Philip K. Dick, Do Androids Dream of Electric Sheep? (Random House, ISBN: 0345404475)
Toni Morrison, The Bluest Eye (Vintage, ISBN: 9780307278449)
Cormac McCarthy, The Road (Vintage, ISBN: 9780307387899)

A course pack with selections from Plato and H. G. Wells will also be required. These selections
will be marked as “course pack” on the Academic Calendar. Moreover, students will have the
opportunity to view the following films: Metropolis, Blade Runner, and The Dark Knight.

Assignments & Academic Calendar

Jan. 12: Welcome to course


Discuss syllabus and class goals
Establish presentation groups
Jan. 14: Introduction to the Humanities
Introduction to utopia
Jan. 16: Group exercise: “Designing an utopia”

Jan. 19: NO CLASS; MARTIN LUTHER KING DAY


Jan. 21: Discussion of group exercise
Jan. 23: Republic, pages 53-66 (course pack)

Jan. 26: Republic, pages 102-143 (course pack)


Jan. 28: Republic, pages 144-189 (course pack)
Jan. 30: Republic, pages 227-263 (course pack)

Feb. 2: The World Set Free (course pack)


Feb. 4: Discussion of the Republic and The World Set Free
Feb. 6: First exam
Course Syllabus 3

Feb. 9: Introduction to dystopia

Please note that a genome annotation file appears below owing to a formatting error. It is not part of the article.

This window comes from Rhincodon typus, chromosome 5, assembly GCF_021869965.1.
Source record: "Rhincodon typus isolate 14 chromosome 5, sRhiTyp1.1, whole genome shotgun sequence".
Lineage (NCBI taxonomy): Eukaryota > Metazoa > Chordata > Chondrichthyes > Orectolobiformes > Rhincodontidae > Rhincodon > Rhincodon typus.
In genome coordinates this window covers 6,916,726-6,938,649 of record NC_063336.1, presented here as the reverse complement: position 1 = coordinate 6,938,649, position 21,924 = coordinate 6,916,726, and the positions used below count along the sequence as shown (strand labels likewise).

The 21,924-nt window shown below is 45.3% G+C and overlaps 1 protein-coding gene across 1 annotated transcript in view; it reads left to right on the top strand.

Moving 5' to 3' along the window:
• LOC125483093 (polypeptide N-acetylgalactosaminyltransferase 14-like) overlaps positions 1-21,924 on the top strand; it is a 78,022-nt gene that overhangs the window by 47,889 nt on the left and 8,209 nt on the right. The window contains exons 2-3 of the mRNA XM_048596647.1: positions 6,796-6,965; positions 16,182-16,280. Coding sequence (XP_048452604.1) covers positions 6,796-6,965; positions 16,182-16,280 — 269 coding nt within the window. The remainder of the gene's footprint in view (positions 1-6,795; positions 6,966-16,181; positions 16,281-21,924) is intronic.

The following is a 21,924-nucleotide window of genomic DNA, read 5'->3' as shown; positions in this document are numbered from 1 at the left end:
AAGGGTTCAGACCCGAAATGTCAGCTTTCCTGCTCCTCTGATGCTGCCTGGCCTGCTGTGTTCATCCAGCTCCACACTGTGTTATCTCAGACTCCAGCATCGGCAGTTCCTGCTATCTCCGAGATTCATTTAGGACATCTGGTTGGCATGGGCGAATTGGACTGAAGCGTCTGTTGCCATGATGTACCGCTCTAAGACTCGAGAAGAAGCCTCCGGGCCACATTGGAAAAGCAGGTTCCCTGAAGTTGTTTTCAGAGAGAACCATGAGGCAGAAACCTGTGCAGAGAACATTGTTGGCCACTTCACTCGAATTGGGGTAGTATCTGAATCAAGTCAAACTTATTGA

Review presentation requirements
Feb. 11: NO CLASS; Prepare presentations (Instructor will be in his office to answer
questions)
Feb. 13: Group presentation: The Time Machine

Feb. 16: Group presentation: The Island of Dr. Moreau


Feb. 18: Group presentation: We
Feb. 20: View selections from Metropolis

Feb. 23: View selections from Metropolis


Discussion of Metropolis
Feb. 25: Group presentation: Brave New World
Feb. 27: Group presentation: 1984

March 2: Fahrenheit 451, pages 3-40


March 4: Fahrenheit 451, pages 41-110
March 6: Fahrenheit 451, pages 113-165
Short writing assignment

March 9: Do Androids Dream of Electric Sheep?, pages 3-60


March 11: Do Androids Dream of Electric Sheep?, pages 61-144
March 13: Do Androids Dream of Electric Sheep?, pages 144-215

March 16 – March 20: NO CLASS; SPRING BREAK

March 23: Do Androids Dream of Electric Sheep?, pages 216-244